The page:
More Answers to
This is the final of a series of articles responding to questions and comments prompted by the draft guideline on Continuing Professional Development issued last fall.
Since the printing of the draft guideline, a final version addressing the various concerns of the members was produced, approved by APEGGA Council, and circulated at the April 1997 Annual General Meeting. It is expected that this final guideline will be sent to individual members during the latter part of June.
Responses to the remaining three topics of concern to the members have been reproduced from the final guideline.
Keeping Records and Reporting
Each practicing professional is expected to maintain a complete record of his or her continuing professional development program. It is expected that records contain the following information:
- individual scope of practice;
- program plan;
- record of completed activities and number of PDHs (professional development hours) earned.
No specific format for records is required. However, to assist the membership, a blank form and sample records will be included in the appendix of the guideline.
Records will only be submitted to APEGGA when requested. The Association will not request detailed records from all members each year. However; in the first year, members will report in conjunction with annual dues payments:
- their practicing status;
- their industry of practice;
- their professional specialization.
In subsequent years, members will be required to report the numbers of PDHs claimed for the previous 12 months in each of the six activity categories outlined in the manual.
Role of the Employer
The employer has a role to play in professional development, and Permit to Practice holders have an obligation to ensure that professionals in their employ are competent. Every employer of professionals is encouraged to support the continuing professional development efforts of members. Members are encouraged to discuss their programs and plans with their employers or mentors. Through discussion and mutual agreement, the employer and professional can decide professional development requirements and the type and level of employer support. Employer support will result in an employee with an ongoing interest in life-long learning who, in turn, provides increased value and commitment to the company.
Among other things, employer support can include:
- consultation with the employee during development of the employee's program;
- provision of learning opportunities;
- assistance in developing job expectations and responsibilities;
- periodic review of employee performance and progress;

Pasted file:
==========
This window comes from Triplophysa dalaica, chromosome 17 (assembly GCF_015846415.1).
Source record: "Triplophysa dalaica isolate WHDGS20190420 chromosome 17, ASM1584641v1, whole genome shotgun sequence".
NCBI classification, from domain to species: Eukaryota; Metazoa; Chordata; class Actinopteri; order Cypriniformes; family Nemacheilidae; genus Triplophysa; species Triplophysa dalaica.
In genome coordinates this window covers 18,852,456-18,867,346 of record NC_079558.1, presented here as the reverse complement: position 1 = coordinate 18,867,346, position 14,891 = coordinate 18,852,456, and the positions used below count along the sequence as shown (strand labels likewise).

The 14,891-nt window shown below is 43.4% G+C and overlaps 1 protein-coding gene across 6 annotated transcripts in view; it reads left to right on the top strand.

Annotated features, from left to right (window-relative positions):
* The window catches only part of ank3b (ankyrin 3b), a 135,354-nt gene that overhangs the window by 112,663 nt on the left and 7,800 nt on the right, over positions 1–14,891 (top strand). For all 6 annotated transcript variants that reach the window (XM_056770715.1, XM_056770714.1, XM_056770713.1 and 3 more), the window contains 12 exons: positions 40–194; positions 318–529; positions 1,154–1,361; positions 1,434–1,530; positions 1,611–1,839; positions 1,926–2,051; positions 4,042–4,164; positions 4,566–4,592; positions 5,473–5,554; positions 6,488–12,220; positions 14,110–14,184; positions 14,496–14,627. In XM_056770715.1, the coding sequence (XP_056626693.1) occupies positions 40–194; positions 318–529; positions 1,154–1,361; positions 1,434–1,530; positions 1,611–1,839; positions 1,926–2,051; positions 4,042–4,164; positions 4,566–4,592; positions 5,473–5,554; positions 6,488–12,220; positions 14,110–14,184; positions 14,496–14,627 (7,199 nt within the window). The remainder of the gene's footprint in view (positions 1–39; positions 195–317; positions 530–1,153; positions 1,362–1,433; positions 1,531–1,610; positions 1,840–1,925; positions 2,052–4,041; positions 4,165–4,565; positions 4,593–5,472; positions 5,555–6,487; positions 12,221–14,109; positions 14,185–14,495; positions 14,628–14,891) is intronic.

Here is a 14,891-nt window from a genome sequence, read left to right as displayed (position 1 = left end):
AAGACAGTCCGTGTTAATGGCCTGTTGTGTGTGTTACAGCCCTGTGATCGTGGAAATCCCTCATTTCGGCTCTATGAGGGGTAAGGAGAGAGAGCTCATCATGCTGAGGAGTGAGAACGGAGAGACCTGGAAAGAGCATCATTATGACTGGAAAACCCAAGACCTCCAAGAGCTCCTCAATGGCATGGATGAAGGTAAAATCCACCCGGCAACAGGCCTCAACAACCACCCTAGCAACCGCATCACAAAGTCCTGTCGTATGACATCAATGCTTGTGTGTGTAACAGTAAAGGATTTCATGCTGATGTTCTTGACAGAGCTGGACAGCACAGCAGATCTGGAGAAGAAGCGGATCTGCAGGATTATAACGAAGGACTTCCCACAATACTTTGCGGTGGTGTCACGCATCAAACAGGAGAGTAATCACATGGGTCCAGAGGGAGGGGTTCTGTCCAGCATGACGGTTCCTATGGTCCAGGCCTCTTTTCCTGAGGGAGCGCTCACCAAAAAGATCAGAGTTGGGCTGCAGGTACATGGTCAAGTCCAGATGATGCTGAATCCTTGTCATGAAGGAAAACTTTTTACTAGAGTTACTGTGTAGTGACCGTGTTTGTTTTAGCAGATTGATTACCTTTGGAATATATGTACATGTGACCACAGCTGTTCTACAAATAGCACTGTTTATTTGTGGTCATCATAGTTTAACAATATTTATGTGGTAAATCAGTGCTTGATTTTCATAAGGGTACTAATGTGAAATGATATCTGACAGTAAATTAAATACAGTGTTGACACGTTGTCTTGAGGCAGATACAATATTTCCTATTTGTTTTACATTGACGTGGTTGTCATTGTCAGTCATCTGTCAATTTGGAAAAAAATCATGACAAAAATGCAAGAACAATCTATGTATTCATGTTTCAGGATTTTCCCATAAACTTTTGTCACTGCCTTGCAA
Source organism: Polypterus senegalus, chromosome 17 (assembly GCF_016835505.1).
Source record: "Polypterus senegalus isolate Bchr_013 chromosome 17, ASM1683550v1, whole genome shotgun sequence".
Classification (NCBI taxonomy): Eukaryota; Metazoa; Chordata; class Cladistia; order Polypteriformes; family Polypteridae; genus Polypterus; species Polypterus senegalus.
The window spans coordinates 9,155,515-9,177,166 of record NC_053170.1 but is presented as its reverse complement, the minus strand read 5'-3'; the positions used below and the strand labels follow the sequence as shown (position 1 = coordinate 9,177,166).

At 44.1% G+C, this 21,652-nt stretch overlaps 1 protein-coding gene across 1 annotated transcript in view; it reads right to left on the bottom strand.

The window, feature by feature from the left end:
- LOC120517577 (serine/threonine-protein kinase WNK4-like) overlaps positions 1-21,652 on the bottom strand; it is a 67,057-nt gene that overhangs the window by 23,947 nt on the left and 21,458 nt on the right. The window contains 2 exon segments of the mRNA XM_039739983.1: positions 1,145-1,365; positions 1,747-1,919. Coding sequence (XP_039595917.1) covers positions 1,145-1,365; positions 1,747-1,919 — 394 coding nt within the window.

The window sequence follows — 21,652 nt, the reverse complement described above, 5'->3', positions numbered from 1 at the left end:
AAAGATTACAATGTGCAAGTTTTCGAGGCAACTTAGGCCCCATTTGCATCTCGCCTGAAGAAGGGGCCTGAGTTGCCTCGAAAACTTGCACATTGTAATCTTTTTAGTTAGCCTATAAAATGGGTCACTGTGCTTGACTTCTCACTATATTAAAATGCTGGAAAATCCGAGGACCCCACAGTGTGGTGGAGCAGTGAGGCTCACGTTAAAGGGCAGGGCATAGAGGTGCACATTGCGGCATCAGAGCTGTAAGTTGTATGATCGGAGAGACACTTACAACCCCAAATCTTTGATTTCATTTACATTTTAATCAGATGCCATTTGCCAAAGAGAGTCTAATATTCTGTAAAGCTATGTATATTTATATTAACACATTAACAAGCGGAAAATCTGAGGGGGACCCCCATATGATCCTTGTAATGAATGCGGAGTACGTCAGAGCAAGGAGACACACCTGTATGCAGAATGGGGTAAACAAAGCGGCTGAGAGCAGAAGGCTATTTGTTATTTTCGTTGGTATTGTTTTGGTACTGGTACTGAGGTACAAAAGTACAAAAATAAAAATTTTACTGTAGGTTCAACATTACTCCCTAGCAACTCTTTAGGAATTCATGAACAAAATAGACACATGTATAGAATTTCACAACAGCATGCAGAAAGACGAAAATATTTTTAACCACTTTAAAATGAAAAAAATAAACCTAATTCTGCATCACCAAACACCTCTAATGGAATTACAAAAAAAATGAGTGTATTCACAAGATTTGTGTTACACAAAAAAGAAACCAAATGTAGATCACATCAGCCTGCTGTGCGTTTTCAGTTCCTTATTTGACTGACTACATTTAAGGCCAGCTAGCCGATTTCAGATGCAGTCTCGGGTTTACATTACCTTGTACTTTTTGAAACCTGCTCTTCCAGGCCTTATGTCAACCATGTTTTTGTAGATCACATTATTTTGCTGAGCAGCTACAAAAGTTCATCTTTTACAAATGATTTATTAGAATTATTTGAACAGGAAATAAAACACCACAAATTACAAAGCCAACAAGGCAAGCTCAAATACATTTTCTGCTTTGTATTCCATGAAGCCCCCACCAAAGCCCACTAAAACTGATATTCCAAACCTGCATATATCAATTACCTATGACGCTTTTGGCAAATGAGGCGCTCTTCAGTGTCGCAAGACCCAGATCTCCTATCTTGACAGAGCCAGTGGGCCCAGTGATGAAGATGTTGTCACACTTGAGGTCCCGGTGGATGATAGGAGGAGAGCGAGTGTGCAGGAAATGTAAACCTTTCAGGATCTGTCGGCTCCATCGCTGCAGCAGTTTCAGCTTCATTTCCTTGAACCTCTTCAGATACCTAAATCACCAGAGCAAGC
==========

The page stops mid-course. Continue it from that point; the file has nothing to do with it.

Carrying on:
- assistance in documenting activities and levels of effort through company performance management systems;
- financial support of activities;
- allowing time to participate in activities;
- encouragement of professional development of employees;
- encouragement of employee competence.
It is important to note that even though the employer has a role to play in defining requirements, the primary responsibility for a continuing professional development program and maintaining competence rests with the individual professional. Members of the Association should be aware that APEGGA can only encourage employers to support the continuing professional development program. Some companies have existing corporate training or professional development programs that would enable members to meet these requirements.
Auditing of Programs
As part of the privilege of self-governance, the Association is responsible for auditing continuing professional development efforts. Auditing of selected individual members' programs may be undertaken:
- by random selection;
- as part of a review of a high-risk industry;
- by status change from non-practicing to practicing;
- in response to specific complaints from stakeholders; or
- as part of a practice review or investigation.
Should an audit be initiated, members will be contacted and requested to submit records for review. The audit will be to confirm that:
- members have a continuing professional development program in place, and
- the program meets the intent of the guideline.
Records submitted will initially be reviewed by APEGGA staff members. Members may be contacted to discuss the content of their program. Staff members may provide suggestions on how to structure the program. In some situations, volunteer experts may be asked to assist.
If a program is satisfactory, members will be so advised and records returned.
If a program is found to be unsatisfactory, a request for improvement may be made and a reasonable amount of time given for that improvement. If a follow-up audit is also unsatisfactory, the case may be referred for further action. At this point, all existing procedures of investigation, discipline and appeal will come into effect.
Submitted records will be held in confidence and returned at the end of the audit process. If a program involves proprietary information, further arrangements will be made to ensure confidentiality.
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